Private members' clubs are all the rage in London: just one reason to avoid them like the plague.
Before I moved to London, I had only the foggiest idea of what private members' clubs were. I assumed they were remnants of a lost world: bastions of exclusivity filled with cigar smoke, leftovers from the era of smog, gravedigger strikes and sexist adverts for kitchen appliances.
But here I am living in the capital in 2016 and I can't help noticing how wrong I was. Private members' clubs are everywhere. New ones pop up every month. Granted, they're not all mahogany and leather, like the establishments of yesteryear - today's version is more rooftop pools, meeting rooms and check-out-how-buff-I-am gyms - but they're still rooted on a basic premise that I find a bit, well, objectionable.
The point of the modern members' club is the same as the point of the traditional members' club: to keep most people out. They're only open to those who can afford hefty fees, or meet some ludicrous entry criteria. And what I find even more disturbing than their continued existence into the twenty-first century is that no one seems to have a problem with it.
My generation is quick to call out inequality. We quite rightly want to abolish the tampon tax, end body-shaming bikini adverts and support our local independent shops, all while sipping an organic fairtrade coffee. But offer us an Instagrammable bar only accessible to a select few and we're fighting each other to get in.
I wouldn't be the first to point out this contradiction in millennial thinking. But private members' clubs do seem to have got a grip on modern London, more so than any other city I know. I wonder if part of the reason is that we're lonely. If you're anything like me, your family is scattered around the country, you see your friends in snatched moments between long days at the office and battling with your ever-growing pile of laundry, and the only time you meet your neighbours is when they take in your Amazon delivery. But thanks to a monthly direct debit, you can step through the doors of somewhere you immediately belong, and isn't that a reassuring feeling?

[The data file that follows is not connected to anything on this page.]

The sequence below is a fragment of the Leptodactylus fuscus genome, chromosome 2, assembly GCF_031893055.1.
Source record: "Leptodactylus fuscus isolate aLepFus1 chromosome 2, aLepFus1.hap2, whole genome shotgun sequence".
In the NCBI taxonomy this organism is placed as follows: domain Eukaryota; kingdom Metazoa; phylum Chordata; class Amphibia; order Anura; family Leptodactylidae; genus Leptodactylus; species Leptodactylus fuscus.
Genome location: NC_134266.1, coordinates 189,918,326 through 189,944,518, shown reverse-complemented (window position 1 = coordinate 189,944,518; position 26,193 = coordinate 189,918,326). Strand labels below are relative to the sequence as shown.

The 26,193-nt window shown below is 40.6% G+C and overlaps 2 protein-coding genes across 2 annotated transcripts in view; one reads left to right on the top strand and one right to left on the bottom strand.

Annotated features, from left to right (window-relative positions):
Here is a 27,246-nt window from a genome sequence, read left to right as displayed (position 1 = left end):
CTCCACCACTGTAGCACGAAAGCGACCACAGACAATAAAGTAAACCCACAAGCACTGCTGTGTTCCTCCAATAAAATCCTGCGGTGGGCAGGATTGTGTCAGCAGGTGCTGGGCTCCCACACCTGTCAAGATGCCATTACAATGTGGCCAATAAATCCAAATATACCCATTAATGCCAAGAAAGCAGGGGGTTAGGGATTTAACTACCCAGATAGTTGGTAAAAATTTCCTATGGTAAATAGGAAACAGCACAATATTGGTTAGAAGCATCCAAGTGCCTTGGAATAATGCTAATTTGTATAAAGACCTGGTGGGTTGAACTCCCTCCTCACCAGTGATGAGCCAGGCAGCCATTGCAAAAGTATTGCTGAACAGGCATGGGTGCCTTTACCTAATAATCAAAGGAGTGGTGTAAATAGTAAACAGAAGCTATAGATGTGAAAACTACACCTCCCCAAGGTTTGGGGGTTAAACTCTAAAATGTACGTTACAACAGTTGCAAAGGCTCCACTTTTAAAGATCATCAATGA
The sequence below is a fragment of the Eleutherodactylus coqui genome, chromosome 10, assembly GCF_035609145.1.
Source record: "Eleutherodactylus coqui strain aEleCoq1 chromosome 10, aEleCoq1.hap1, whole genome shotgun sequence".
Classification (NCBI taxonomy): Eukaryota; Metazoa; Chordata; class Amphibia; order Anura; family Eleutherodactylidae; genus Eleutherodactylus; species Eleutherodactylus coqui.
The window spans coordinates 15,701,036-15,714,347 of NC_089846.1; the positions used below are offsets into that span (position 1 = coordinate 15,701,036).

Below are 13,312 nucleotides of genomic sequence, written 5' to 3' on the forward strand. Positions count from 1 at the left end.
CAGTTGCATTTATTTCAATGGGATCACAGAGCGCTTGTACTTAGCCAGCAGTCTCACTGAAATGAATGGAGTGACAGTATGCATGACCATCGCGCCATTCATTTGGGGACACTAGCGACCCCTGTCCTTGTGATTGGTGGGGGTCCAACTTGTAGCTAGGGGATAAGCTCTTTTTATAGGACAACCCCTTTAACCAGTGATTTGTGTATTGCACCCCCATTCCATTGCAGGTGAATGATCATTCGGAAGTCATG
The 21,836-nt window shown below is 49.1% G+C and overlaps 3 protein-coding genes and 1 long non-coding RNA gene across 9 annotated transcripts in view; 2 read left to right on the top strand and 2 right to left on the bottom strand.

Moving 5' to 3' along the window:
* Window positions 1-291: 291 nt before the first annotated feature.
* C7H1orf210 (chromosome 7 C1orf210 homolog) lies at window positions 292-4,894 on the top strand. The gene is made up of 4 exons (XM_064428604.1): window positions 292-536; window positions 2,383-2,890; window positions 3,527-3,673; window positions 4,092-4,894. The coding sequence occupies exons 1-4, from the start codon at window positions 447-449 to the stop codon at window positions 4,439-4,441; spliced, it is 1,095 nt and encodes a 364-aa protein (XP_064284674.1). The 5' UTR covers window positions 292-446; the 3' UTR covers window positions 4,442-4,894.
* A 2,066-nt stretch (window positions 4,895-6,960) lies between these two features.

The idea that you have to pay to feel like you belong in London is repulsive, but I have another, more fundamental, issue with these places. For me, they are the very opposite of all I love about this city. When you make somewhere exclusive, you breed homogeneity: you create a tiny world where the people are the same, with the same values, the same aspirations, hell, probably even the same brand of underwear. Cities are defined by their mix of the odd and mundane, the cool and the weird, the glam and the glum. London is at its most interesting and relatable beyond the sheen of pictureperfect decor and glamorous people, when you discover its rough edges and its messy contradictions. You don't find that London - the real, contradictory, not-always-cool London - behind a door policy or governed by house rules.
Plus, let's face it, there's no chance of them letting me in.
Illustration: Nate Kitch
Want more ranting and raving? Read Eddy Frankel's column on why new year's resolutions are the worst